I read this article in Scary Mommy.com yesterday that just made me sad. I wasn’t particularly surprised about the sentiment, it’s exactly why I created this blog, but the faulty logic made me jump out of my skin.
Firstly, everyone has felt this way; the drudgery, the feeling of slavery, the thanklessness. But I think, at the heart of it, she doesn’t value stay at home parenting. Perhaps it’s because she just read a book by Jessica Valenti, Why Have Kids? As she explains, “Valenti also posits in her book that, basically, we mothers have been duped into believing that motherhood is the most important job in the world by a paternalistic society that really, even in this progressive, enlightened age, wants to keep women at home where they belong and let men continue to run the world.”
What a sad, perverted, and distorted view of the world, which I will deal with another time. I’ve bought the book – second hand – so expect a review in the next few weeks. For now I want to discuss this sentiment:
Is motherhood really the most important job in the world? That’s like saying, “Maintaining this house that I built, that nobody asked me to build, is the most important job in the world.” I’m only raising the kids that I chose to have – I’m not doing society any favors. Perhaps one of my kids will grow up and contribute something truly amazing to society – and in that way, it will be a blessing to humanity that I bore and raised that child. But it’s not likely. Let’s be honest: the vast majority of our kids will live average lives and will not leave a lasting mark outside of their own families.
There is a view of history that says that no one particular person is all that important. If Hitler didn’t exist, someone else would have been in his place because it’s all the other players in the world working concurrently that make things happen. A very important psychology researcher Alice Miller thought that the German people were raised perfectly to play the part they did in World War II. They were beaten regularly. They were raised to trust and respect authority and do as they were told. We do a similar thing with our own children these days don’t we? (Hopefully not the beatings, but respect authority surely.)
Every single person, their experiences, their attitude, their thoughts and actions matter in society. Its not just the big players directing what we all do, we all bump up against each other and those bumps cause ripples that reverberate across the world. It seems almost impossible, we don’t feel like we’re affecting much change in the world each day just by chasing our kids, going to the shops or smiling at a stranger, but we are.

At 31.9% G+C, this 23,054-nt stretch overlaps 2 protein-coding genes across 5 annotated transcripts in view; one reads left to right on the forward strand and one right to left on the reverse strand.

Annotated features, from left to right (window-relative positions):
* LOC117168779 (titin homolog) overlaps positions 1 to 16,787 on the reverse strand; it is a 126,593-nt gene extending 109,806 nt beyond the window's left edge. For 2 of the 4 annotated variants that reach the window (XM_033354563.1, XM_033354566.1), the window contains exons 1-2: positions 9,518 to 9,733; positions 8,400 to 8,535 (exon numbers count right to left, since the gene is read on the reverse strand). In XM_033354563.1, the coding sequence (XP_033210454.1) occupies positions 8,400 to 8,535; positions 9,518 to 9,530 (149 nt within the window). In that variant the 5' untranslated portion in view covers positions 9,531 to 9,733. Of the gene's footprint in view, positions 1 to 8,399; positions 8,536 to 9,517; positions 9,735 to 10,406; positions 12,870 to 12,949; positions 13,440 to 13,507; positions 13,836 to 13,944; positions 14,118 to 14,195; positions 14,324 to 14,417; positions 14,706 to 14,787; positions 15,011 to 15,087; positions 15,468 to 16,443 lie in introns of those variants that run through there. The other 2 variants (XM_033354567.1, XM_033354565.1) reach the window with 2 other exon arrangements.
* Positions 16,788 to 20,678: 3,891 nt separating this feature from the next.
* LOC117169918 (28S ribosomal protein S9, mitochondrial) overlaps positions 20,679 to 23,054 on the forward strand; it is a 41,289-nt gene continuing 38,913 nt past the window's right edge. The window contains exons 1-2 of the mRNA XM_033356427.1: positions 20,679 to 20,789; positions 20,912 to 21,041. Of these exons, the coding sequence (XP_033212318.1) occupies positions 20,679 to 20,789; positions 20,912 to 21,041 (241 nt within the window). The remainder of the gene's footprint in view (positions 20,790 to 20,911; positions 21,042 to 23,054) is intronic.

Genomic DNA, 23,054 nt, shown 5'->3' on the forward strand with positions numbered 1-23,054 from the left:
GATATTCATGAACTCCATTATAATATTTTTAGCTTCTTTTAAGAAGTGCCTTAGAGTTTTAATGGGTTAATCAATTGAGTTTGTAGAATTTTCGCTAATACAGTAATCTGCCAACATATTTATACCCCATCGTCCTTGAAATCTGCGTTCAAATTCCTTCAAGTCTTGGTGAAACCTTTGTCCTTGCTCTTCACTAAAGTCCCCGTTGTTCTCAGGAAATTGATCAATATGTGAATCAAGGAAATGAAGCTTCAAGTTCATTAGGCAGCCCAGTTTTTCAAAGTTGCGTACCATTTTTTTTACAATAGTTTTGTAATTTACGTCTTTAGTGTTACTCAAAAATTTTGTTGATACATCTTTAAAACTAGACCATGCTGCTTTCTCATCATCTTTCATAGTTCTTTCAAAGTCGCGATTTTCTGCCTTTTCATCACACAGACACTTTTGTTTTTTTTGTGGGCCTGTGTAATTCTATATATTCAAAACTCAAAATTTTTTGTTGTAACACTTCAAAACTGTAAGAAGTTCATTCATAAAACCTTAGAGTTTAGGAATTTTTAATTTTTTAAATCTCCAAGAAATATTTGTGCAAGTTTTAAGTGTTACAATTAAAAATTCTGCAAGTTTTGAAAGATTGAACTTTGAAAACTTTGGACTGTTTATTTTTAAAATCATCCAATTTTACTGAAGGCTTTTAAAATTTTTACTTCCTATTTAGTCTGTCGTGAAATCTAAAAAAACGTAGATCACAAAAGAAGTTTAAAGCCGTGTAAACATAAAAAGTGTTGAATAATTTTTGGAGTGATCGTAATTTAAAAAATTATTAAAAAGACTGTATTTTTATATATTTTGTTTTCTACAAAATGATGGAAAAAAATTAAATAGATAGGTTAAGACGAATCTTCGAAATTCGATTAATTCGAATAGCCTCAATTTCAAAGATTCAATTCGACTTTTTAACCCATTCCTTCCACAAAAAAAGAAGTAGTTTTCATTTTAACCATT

Killing whales have contributed to global warming, reintroducing wolves into Yellowstone national park fixed it’s ecosystem, and the decline of bees has scientists in an absolute tizz because of their importance. Have you heard of the butterfly effect? Have you seen the film? Everything we do, say and believe makes a difference which reaches far wider than you would believe. This is why I advocate being non-judgmental in life, forgiving of mistakes made against you and gentle with everyone you meet.
Did you hear about the guy in Burger King who bought all the apple pies because the kid behind him was loud and obnoxiously demanding one from his mother? Everywhere I looked, people of all different belief systems thought it was exactly what should be done. Teach this kid a lesson. Do you know what lesson I think he learned? People are dicks to you when you are feeling out of sorts. He learned we have no duty to be kind and gentle with strangers. Great, thanks dude. He had no idea what was going on in their life. They could have been living with friends or family for months and been stressed out, they could have just experienced a death, he could be mentally ill perhaps. But this guy decided the kid needed to learn a lesson and he was going to give it to him. And everyone agreed!
Maybe if we were all parented a little bit more compassionately everyone wouldn’t agree. Maybe if we valued child care and a parents duty to their children rather than the GDP more people would have compassion and empathy. Instead, even feminists today think domestic work is for low aspirational people. They think it’s a waste for educated women to end up staying home with their children. Why? That enlightened mind bringing up a child is a benefit to society just as much, if not more so than it could have been to some corporate giant who will just find another enlightened mind to exploit.
I’m not saying I don’t have my own feminism vs. parenthood demons; indeed I started this blog because of the pressure in my own head to be productive in some intellectual and / or creative way. It needs to create value for other people or it’s not good enough. I don’t know why, I try to fight it, but I don’t feel any self-respect without trying to do something. So here I am, telling you that you don’t need to do that. It’s all a farce. Raising compassionate, empathetic kids who will populate our world is good enough. And if it’s not enough for you here are a few ideas for you.
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Featured image courtesy of to.wl